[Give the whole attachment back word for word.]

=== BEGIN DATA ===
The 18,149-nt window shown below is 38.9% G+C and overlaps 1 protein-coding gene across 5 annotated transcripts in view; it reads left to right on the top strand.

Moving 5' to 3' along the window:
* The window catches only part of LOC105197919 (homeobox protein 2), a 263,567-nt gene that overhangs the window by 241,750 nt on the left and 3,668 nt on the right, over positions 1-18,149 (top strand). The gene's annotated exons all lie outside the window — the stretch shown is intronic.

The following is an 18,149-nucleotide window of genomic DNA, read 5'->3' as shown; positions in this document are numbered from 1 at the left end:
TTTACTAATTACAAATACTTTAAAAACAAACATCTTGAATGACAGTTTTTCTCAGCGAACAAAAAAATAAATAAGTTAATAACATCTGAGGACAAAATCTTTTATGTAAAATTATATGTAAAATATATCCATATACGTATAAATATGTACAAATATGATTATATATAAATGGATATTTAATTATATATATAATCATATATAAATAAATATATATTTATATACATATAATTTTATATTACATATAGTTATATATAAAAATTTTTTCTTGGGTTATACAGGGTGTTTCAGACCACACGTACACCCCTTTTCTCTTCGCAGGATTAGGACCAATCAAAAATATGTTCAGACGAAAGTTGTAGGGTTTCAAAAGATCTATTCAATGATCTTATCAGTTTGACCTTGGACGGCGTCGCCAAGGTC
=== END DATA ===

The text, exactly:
The 18,149-nt window shown below is 38.9% G+C and overlaps 1 protein-coding gene across 5 annotated transcripts in view; it reads left to right on the top strand.

Moving 5' to 3' along the window:
* The window catches only part of LOC105197919 (homeobox protein 2), a 263,567-nt gene that overhangs the window by 241,750 nt on the left and 3,668 nt on the right, over positions 1-18,149 (top strand). The gene's annotated exons all lie outside the window — the stretch shown is intronic.

The following is an 18,149-nucleotide window of genomic DNA, read 5'->3' as shown; positions in this document are numbered from 1 at the left end:
TTTACTAATTACAAATACTTTAAAAACAAACATCTTGAATGACAGTTTTTCTCAGCGAACAAAAAAATAAATAAGTTAATAACATCTGAGGACAAAATCTTTTATGTAAAATTATATGTAAAATATATCCATATACGTATAAATATGTACAAATATGATTATATATAAATGGATATTTAATTATATATATAATCATATATAAATAAATATATATTTATATACATATAATTTTATATTACATATAGTTATATATAAAAATTTTTTCTTGGGTTATACAGGGTGTTTCAGACCACACGTACACCCCTTTTCTCTTCGCAGGATTAGGACCAATCAAAAATATGTTCAGACGAAAGTTGTAGGGTTTCAAAAGATCTATTCAATGATCTTATCAGTTTGACCTTGGACGGCGTCGCCAAGGTC